Cataract

 

A cataract is a clouding that develops in the crystalline lens of the eye or in its envelope, obstructing the passage of light. Cataracts typically progress slowly to cause vision loss and are potentially blinding if untreated. Cataracts develop for a variety of reasons, including long-term exposure to ultraviolet light, exposure to radiation, secondary effects of diseases such as diabetes, hypertension and advanced age, or trauma. Genetic factors are often a cause of congenital cataracts and positive family history may also play a role in predisposing someone to cataracts at an earlier age. The most effective and common treatment is to make an incision (capsulotomy) into the capsule of the cloudy lens in order to surgically remove the lens. The cataractous lens is removed and replaced with a plastic lens (an intraocular lens implant) which stays in the eye permanently.

Trachoma

The agonizing Trachoma starts off like conjunctivitis and ends up with broken bits of eyelash scraping continually against the inside of the eye. Trachoma is responsible for nearly 4.9 million blind, mainly as a result of corneal scarring and vascularization.  The disease is known to devastate entire villages at a time.  The continual scraping of the corneas due to trachoma is one of the major causes of blindness among the Hamar people.

 

 

 

 

 

Malnutrition

Vitamin A deficiency (VAD) is a disease largely of the lowest socioeconomic populations in developing countries where food choices are limited. Malnutrition in children may be a continuation of an undernourished state that began in infancy or it may arise from factors that become operative during childhood.

In Ethiopia, the nutritionally inadequate weaning diet and overcooking of limited green leafy vegetables predispose to VAD. A recent survey of third and fourth grade school children in Ethiopia demonstrated the higher risk in children that had not eaten vegetables or fruits on the day prior to the survey.

Xerophthalmia is the leading preventable cause of blindness worldwide and is associated with increased mortality in children 6 months of age and older.

Vitamin A supplementation can effectively reduce total mortality in susceptible populations.

According to the United Nations Children’s Fund, an estimated 84 % of children in Ethiopia aged 6–59 months received at least one high-dose vitamin A capsule in 2010 . However, it is estimated that in rural areas preschool children, are at risk of xerophthalmia.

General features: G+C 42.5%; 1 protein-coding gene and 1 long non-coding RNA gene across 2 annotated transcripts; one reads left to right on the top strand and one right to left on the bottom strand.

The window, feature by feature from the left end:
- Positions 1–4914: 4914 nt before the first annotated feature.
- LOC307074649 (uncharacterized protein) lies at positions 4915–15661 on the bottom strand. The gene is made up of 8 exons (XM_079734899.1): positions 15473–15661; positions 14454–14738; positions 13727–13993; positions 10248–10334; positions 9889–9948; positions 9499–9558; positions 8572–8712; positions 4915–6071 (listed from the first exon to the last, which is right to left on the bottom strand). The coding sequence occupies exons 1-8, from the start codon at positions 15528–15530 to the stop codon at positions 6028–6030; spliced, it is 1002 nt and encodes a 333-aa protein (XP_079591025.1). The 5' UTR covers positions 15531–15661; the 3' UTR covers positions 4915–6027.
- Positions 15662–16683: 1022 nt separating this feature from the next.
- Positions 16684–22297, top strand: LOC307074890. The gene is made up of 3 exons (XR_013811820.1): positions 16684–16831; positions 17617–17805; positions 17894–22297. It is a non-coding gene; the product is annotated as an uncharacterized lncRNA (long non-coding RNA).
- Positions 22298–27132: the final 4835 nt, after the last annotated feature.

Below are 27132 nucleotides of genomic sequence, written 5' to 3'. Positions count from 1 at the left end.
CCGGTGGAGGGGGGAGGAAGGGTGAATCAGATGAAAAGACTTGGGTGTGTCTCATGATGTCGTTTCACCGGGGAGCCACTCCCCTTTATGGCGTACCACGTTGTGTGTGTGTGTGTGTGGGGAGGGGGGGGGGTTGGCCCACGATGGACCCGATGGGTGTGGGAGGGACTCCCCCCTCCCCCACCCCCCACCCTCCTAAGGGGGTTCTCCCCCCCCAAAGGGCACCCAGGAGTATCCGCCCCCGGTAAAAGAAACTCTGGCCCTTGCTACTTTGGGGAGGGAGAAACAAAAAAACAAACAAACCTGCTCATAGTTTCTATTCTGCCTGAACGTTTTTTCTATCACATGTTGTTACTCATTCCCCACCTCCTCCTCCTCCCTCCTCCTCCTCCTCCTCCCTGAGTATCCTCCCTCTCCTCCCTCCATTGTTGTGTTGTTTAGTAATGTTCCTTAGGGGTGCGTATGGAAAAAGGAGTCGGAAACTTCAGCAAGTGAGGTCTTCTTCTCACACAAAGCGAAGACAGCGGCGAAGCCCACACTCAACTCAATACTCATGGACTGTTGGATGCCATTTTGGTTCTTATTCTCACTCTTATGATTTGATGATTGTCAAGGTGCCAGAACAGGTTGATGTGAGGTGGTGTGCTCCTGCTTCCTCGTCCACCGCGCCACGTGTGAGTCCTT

Pediatric Cataracts

There are an estimated 1.4 million blind children worldwide. There is a wide regional and socioeconomic variation in the etiology of childhood blindness, but it is estimated that 200,000 children are blind from cataract, with an additional 20,000-40,000 born each year with congenital cataract. A VISION 2020 report estimated that 133,000 cataract blind children live in developing countries. The prevalence of cataract as a cause for severe visual impairment and blindness may reach over 30% of cases in the developing world, and it is considered to be one of the most common causes of avoidable and treatable blindness following vitamin A deficiency, measles and corneal scarring.  With basic preventative healthcare measures such as immunization and nutritional supplementation being implemented, these causes of blindness should decrease and cataract will likely become even more prominent.

Corneal Opacity

 

Definition

Corneal visual impairment encompasses a wide variety of infectious and inflammatory eye diseases that cause scarring of the cornea, the clear membrane that covers the outside of the eye. Significant scarring ultimately leads to functional vision loss.

Magnitude

The 4th cause of blindness globally (5.1%), corneal blindness is one of the major causes of visual deficiency after cataract, glaucoma and age-related macular degeneration (AMD). Trachoma is responsible for nearly 4.9 million blind, mainly as a result of corneal scarring and vascularization. Ocular trauma and corneal ulcerations are significant causes of corneal blindness. They are often underreported but they are estimated at 1.5 to 2.0 million new cases of unilateral blindness every year. Among the causes of childhood blindness (approximately 1.5 million cases in the world and 5 million children with visual impairment) appear xerophthalmia (350,000 cases per year), newborn conjunctivitis, and rarer ocular infections like herpes and keratoconjunctivitis.

Traditional eye medicines have also been implicated as a major risk factor in the current epidemic of corneal ulceration in developing countries.

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